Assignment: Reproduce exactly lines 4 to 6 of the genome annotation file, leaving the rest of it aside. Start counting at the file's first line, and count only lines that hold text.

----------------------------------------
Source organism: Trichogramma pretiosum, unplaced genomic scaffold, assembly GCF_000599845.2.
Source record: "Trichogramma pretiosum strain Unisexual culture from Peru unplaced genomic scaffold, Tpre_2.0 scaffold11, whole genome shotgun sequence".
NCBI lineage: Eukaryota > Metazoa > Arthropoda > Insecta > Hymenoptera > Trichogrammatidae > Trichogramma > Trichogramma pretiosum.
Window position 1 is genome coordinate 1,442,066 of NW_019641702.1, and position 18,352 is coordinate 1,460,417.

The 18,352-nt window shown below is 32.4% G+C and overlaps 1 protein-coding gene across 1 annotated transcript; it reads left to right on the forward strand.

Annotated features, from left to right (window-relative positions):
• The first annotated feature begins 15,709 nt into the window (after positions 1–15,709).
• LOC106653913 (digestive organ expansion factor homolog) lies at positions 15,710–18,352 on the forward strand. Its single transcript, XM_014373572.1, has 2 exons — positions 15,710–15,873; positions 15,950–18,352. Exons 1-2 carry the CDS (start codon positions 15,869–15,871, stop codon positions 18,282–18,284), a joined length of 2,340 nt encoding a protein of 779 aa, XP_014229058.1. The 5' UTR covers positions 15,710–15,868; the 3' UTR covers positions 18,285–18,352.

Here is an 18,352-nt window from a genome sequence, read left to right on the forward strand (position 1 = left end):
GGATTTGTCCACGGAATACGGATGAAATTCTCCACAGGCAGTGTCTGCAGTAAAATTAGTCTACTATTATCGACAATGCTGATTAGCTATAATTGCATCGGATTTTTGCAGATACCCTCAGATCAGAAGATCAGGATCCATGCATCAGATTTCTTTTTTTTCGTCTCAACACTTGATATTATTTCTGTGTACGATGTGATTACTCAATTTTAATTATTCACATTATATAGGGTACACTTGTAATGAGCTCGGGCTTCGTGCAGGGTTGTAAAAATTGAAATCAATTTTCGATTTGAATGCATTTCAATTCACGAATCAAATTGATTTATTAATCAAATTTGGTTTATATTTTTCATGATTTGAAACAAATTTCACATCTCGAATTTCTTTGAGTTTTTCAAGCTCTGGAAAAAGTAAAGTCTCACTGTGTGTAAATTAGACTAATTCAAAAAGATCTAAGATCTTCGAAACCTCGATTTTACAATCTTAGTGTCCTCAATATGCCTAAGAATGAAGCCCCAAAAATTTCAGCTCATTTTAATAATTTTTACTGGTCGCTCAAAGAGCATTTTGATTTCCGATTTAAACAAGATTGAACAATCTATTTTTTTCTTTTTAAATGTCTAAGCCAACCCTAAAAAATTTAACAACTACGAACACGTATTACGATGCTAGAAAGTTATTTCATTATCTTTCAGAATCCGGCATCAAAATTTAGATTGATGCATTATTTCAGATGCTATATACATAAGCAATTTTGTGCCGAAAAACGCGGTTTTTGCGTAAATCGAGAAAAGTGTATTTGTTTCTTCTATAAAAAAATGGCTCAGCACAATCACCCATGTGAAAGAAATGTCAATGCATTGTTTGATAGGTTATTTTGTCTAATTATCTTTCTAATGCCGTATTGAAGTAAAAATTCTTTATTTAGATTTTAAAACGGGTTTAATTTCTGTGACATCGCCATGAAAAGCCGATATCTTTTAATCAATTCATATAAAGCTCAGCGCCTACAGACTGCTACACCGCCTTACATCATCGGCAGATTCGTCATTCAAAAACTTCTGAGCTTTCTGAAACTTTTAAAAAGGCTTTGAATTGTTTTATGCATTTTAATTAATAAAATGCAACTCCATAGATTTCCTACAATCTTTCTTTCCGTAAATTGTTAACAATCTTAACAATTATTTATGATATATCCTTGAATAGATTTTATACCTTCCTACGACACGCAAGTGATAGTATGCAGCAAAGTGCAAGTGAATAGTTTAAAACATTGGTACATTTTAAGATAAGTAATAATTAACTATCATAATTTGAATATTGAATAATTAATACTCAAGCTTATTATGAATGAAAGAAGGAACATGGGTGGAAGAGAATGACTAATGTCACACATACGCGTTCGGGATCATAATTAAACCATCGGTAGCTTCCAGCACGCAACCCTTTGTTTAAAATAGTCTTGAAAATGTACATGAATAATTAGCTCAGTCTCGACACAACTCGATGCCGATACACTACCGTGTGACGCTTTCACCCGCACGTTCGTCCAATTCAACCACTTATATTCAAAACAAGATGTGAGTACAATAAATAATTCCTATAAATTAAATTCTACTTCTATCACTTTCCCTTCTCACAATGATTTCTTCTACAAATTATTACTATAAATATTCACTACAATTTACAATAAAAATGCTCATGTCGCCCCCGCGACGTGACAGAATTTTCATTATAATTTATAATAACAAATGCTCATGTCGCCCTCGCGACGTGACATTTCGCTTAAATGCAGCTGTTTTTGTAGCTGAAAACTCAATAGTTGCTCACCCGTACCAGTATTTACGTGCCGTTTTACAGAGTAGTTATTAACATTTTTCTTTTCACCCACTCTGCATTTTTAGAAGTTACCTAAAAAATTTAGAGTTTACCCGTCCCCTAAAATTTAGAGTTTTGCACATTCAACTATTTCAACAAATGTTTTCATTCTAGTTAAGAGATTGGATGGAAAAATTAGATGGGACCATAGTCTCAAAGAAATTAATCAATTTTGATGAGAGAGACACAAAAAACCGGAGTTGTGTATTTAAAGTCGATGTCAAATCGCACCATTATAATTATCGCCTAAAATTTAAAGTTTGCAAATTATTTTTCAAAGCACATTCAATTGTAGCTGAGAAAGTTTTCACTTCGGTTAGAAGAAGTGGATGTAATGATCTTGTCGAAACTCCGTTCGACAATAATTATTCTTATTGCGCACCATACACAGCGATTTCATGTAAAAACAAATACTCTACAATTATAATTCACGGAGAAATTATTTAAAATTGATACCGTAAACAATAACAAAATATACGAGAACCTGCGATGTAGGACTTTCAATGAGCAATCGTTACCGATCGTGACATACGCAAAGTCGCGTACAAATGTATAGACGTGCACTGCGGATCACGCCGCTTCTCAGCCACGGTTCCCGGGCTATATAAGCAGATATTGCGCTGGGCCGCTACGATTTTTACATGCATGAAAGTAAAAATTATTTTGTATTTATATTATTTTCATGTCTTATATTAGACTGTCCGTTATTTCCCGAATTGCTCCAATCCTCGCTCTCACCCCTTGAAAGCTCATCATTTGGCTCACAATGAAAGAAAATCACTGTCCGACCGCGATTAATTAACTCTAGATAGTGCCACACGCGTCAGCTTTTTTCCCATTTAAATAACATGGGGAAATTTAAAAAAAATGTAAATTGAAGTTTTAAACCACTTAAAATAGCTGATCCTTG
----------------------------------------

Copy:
Window position 1 is genome coordinate 1,442,066 of NW_019641702.1, and position 18,352 is coordinate 1,460,417.

The 18,352-nt window shown below is 32.4% G+C and overlaps 1 protein-coding gene across 1 annotated transcript; it reads left to right on the forward strand.

Annotated features, from left to right (window-relative positions):